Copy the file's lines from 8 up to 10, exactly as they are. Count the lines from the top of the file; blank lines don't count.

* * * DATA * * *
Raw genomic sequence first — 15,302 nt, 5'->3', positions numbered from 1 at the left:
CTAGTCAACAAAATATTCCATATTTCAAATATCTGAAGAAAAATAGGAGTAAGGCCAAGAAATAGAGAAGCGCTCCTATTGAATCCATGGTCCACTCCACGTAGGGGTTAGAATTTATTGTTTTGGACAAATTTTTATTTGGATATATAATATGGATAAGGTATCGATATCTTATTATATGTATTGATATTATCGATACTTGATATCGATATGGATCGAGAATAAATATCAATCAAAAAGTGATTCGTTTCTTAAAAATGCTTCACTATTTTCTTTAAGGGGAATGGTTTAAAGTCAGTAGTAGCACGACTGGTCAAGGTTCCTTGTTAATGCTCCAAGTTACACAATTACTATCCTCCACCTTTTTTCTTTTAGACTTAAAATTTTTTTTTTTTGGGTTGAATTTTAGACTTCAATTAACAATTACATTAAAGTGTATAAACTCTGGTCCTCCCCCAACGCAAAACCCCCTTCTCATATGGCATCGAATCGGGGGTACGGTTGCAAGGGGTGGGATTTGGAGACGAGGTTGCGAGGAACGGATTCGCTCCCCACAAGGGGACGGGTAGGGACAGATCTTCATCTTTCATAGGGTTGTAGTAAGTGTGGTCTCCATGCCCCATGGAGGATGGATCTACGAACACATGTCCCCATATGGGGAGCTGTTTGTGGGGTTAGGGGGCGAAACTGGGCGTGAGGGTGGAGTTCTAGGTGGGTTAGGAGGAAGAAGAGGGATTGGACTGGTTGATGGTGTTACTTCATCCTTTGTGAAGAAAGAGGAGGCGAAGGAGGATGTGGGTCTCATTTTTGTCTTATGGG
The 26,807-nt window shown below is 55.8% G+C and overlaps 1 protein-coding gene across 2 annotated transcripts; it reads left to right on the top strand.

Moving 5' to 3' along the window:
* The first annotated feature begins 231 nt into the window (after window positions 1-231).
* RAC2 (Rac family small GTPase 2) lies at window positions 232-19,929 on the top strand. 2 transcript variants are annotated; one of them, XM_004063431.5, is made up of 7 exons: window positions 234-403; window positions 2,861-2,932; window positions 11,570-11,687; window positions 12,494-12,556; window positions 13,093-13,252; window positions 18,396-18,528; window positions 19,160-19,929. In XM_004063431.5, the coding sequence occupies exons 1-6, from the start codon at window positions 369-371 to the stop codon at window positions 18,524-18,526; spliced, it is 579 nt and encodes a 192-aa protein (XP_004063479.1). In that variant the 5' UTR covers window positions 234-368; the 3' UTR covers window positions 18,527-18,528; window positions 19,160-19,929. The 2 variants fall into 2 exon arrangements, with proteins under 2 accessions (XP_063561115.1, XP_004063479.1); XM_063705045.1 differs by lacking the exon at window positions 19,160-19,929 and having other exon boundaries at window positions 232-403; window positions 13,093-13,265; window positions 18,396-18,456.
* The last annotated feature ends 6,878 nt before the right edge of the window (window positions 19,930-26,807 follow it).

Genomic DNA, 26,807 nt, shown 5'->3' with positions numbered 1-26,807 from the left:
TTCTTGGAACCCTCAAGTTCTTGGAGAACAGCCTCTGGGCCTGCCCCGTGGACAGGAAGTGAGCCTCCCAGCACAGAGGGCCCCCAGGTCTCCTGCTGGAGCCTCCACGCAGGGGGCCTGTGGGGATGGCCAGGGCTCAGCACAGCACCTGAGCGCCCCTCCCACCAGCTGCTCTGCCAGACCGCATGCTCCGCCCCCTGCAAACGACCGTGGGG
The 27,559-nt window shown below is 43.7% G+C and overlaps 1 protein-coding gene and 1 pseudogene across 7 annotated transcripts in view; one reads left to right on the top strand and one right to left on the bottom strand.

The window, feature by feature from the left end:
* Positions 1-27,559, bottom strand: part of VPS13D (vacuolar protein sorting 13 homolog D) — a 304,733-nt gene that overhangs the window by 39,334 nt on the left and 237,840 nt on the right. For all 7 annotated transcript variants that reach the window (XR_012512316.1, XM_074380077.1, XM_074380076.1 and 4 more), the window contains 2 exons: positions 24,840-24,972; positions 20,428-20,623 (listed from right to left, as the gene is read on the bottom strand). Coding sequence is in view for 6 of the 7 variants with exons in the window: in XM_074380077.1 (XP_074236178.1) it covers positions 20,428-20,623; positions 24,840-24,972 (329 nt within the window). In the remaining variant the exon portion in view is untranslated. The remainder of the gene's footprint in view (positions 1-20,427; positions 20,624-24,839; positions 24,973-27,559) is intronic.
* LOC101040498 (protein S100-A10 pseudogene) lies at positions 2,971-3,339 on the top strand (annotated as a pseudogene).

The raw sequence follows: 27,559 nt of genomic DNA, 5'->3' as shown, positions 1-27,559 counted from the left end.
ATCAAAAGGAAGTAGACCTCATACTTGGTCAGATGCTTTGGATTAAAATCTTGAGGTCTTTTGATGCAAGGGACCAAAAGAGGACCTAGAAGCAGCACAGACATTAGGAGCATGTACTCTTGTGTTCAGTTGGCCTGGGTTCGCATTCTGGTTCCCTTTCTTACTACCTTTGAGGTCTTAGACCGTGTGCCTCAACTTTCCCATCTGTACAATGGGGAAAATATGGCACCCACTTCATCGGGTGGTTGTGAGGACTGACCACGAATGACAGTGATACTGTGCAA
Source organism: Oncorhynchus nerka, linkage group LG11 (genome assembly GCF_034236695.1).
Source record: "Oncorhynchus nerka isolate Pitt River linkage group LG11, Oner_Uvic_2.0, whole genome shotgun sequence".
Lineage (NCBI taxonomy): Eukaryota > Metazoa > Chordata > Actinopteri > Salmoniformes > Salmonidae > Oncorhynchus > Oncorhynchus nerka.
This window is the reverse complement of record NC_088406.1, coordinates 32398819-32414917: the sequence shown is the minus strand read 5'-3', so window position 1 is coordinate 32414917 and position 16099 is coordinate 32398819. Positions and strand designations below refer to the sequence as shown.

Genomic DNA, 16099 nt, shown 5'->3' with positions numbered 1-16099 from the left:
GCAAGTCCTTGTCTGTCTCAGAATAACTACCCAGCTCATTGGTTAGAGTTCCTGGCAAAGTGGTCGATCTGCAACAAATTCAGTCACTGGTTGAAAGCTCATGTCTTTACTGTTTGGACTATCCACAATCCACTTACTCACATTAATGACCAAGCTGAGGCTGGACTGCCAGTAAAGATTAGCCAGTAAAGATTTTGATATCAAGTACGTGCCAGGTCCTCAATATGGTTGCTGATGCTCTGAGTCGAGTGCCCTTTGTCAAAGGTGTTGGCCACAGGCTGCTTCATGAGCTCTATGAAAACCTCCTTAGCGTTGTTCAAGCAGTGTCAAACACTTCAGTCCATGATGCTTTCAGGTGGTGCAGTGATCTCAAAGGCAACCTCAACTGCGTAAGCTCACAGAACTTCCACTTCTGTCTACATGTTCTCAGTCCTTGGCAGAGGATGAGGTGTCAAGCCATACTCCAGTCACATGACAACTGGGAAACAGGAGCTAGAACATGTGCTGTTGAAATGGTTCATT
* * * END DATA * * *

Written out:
Genomic DNA, 26,807 nt, shown 5'->3' with positions numbered 1-26,807 from the left:
TTCTTGGAACCCTCAAGTTCTTGGAGAACAGCCTCTGGGCCTGCCCCGTGGACAGGAAGTGAGCCTCCCAGCACAGAGGGCCCCCAGGTCTCCTGCTGGAGCCTCCACGCAGGGGGCCTGTGGGGATGGCCAGGGCTCAGCACAGCACCTGAGCGCCCCTCCCACCAGCTGCTCTGCCAGACCGCATGCTCCGCCCCCTGCAAACGACCGTGGGG
The 27,559-nt window shown below is 43.7% G+C and overlaps 1 protein-coding gene and 1 pseudogene across 7 annotated transcripts in view; one reads left to right on the top strand and one right to left on the bottom strand.